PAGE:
In an August 9 press conference, Secretary of State Colin Powell, while acknowledging the necessary role Mexican labor plays in the American economy, expressed his hope to curb the growth of this "semi-permanent" segment of the population through the possible establishment of a system of temporary work visas.

Though the State Department is adamant that the process will take time, its eventual goal seems clear: a solution that will benefit both countries and check the flow of undocumented Mexicans across the border. Of course, any such solution would inherently have a major impact on the Border Patrol. A reduction in the number of illegal immigrants would decrease the need for the kind of manpower-intensive militarized policing of our southern border that has now become the norm.

But though any such legislation may still be years away, another factor threatens to force serious changes on a local level. Arrests of immigrants in the Douglas sector are down 43 percent from last year, the first drop in six years. Border Patrol officials are hesitant to comment on the reasons for this decrease, but they do concede that it may very well be that their efforts to increase manpower and upgrade technology in the sector may finally be paying off. But where tomorrow's immigrants decide to cross is anyone's guess.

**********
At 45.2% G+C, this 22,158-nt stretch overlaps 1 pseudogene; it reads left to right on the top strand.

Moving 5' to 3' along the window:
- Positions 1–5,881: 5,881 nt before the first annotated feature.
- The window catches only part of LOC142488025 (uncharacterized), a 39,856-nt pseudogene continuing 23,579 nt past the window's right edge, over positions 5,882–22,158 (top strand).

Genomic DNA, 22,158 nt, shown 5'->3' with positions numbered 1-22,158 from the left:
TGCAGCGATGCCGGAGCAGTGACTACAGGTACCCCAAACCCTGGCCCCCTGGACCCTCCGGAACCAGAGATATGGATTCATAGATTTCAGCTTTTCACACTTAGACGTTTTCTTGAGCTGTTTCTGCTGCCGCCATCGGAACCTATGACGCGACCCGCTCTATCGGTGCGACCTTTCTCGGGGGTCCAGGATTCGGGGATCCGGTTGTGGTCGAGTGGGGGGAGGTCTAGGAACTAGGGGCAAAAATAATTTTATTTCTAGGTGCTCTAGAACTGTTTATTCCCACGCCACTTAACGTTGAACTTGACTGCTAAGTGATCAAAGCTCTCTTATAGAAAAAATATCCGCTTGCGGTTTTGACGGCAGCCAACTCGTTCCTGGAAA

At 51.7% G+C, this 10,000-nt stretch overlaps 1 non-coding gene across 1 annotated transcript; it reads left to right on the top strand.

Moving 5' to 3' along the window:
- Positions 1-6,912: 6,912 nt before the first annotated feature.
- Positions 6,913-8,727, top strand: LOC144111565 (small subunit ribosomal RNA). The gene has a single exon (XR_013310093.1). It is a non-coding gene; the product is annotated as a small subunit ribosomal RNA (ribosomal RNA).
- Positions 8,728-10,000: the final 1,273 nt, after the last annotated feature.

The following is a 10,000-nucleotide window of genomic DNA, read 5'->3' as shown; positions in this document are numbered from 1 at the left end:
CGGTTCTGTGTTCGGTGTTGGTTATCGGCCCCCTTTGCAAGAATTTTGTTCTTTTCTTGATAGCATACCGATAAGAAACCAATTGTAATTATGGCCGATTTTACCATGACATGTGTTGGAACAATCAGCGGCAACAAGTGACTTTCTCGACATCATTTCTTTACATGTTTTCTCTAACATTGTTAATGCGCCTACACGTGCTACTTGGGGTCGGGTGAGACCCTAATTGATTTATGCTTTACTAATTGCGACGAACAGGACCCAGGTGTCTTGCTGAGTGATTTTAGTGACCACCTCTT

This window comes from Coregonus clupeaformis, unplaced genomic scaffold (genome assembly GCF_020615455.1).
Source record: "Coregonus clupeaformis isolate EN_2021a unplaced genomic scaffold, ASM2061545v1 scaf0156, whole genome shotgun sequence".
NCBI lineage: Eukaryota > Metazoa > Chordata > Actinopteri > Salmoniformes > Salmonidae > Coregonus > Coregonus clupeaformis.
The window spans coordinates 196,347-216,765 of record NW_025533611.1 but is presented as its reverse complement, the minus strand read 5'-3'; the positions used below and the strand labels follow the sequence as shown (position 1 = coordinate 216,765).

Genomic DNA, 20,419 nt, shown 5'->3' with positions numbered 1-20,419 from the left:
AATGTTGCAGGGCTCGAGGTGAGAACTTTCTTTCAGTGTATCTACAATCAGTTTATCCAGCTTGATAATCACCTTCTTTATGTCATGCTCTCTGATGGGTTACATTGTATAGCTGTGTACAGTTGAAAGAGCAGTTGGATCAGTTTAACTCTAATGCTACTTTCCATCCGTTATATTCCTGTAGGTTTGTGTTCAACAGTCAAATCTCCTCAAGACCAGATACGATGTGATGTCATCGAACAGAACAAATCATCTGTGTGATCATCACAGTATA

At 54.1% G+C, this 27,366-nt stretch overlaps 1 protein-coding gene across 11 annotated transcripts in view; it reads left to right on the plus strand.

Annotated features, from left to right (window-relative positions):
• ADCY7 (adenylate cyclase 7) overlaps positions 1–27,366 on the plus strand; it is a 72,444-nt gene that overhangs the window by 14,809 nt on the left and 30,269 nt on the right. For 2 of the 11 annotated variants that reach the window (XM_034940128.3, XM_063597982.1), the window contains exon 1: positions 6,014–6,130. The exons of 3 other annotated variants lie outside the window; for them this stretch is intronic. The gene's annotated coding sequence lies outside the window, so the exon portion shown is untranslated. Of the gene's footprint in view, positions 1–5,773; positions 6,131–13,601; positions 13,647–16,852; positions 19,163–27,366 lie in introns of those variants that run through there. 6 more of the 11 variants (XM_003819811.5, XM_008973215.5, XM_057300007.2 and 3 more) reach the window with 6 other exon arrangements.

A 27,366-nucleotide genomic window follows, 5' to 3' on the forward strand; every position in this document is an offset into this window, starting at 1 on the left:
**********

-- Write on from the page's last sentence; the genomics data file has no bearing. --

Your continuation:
Now, after six years, it appears that the Border Patrol may soon claim victory in the battle of Douglas, but at what cost to the taxpayer and the community? It seems hard to justify maintaining the nation's largest Border Patrol station with a staff of nearly 600 agents along this section of the border--especially if arrest totals decrease to their 1995 level, when a mere 100 agents were based in Douglas.

For the city, the windfalls of the blessing in disguise may soon come to an end, and no one seems to know exactly what will happen in the aftermath. When Justin Bristow, community liaison officer for the Border Patrol in Douglas, was asked how his agency would respond to changes in national foreign policy and immigration patterns in the area, he replied simply, "We'll adapt."

And the people of Douglas may soon have to do the same.